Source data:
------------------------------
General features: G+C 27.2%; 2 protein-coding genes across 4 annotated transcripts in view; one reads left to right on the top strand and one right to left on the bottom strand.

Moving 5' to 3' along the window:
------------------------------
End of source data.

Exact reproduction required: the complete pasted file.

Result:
General features: G+C 27.2%; 2 protein-coding genes across 4 annotated transcripts in view; one reads left to right on the top strand and one right to left on the bottom strand.

Moving 5' to 3' along the window: